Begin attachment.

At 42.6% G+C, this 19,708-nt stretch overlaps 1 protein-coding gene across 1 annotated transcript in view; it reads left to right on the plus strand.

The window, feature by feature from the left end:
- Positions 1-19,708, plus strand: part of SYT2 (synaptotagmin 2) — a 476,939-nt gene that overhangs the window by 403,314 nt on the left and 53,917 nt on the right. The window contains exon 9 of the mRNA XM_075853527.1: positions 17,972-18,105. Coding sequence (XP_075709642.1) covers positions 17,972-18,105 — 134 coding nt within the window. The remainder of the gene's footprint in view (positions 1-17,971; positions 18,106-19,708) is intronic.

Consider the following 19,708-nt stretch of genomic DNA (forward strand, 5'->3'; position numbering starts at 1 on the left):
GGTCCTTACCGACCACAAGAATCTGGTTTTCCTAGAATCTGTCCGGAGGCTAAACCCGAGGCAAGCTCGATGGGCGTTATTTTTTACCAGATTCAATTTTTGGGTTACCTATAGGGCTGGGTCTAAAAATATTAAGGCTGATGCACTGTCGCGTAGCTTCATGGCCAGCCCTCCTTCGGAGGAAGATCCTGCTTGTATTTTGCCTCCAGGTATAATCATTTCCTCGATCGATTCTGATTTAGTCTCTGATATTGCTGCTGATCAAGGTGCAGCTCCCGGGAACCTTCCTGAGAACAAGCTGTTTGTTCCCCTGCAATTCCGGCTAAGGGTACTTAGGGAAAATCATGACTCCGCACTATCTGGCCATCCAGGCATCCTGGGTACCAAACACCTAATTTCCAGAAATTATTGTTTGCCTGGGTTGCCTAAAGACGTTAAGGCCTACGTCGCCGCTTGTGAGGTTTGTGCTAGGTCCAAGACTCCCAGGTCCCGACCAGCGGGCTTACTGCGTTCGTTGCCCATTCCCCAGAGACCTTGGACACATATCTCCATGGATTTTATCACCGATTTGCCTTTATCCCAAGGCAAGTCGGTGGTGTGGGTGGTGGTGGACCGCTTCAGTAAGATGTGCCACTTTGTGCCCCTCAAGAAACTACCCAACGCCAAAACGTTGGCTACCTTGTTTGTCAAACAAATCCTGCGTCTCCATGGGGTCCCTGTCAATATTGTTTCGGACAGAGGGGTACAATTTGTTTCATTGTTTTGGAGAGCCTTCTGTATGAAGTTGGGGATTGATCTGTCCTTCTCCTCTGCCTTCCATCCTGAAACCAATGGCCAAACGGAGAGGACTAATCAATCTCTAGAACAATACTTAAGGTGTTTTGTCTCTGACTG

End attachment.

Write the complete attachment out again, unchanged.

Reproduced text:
At 42.6% G+C, this 19,708-nt stretch overlaps 1 protein-coding gene across 1 annotated transcript in view; it reads left to right on the plus strand.

The window, feature by feature from the left end:
- Positions 1-19,708, plus strand: part of SYT2 (synaptotagmin 2) — a 476,939-nt gene that overhangs the window by 403,314 nt on the left and 53,917 nt on the right. The window contains exon 9 of the mRNA XM_075853527.1: positions 17,972-18,105. Coding sequence (XP_075709642.1) covers positions 17,972-18,105 — 134 coding nt within the window. The remainder of the gene's footprint in view (positions 1-17,971; positions 18,106-19,708) is intronic.

Consider the following 19,708-nt stretch of genomic DNA (forward strand, 5'->3'; position numbering starts at 1 on the left):
GGTCCTTACCGACCACAAGAATCTGGTTTTCCTAGAATCTGTCCGGAGGCTAAACCCGAGGCAAGCTCGATGGGCGTTATTTTTTACCAGATTCAATTTTTGGGTTACCTATAGGGCTGGGTCTAAAAATATTAAGGCTGATGCACTGTCGCGTAGCTTCATGGCCAGCCCTCCTTCGGAGGAAGATCCTGCTTGTATTTTGCCTCCAGGTATAATCATTTCCTCGATCGATTCTGATTTAGTCTCTGATATTGCTGCTGATCAAGGTGCAGCTCCCGGGAACCTTCCTGAGAACAAGCTGTTTGTTCCCCTGCAATTCCGGCTAAGGGTACTTAGGGAAAATCATGACTCCGCACTATCTGGCCATCCAGGCATCCTGGGTACCAAACACCTAATTTCCAGAAATTATTGTTTGCCTGGGTTGCCTAAAGACGTTAAGGCCTACGTCGCCGCTTGTGAGGTTTGTGCTAGGTCCAAGACTCCCAGGTCCCGACCAGCGGGCTTACTGCGTTCGTTGCCCATTCCCCAGAGACCTTGGACACATATCTCCATGGATTTTATCACCGATTTGCCTTTATCCCAAGGCAAGTCGGTGGTGTGGGTGGTGGTGGACCGCTTCAGTAAGATGTGCCACTTTGTGCCCCTCAAGAAACTACCCAACGCCAAAACGTTGGCTACCTTGTTTGTCAAACAAATCCTGCGTCTCCATGGGGTCCCTGTCAATATTGTTTCGGACAGAGGGGTACAATTTGTTTCATTGTTTTGGAGAGCCTTCTGTATGAAGTTGGGGATTGATCTGTCCTTCTCCTCTGCCTTCCATCCTGAAACCAATGGCCAAACGGAGAGGACTAATCAATCTCTAGAACAATACTTAAGGTGTTTTGTCTCTGACTG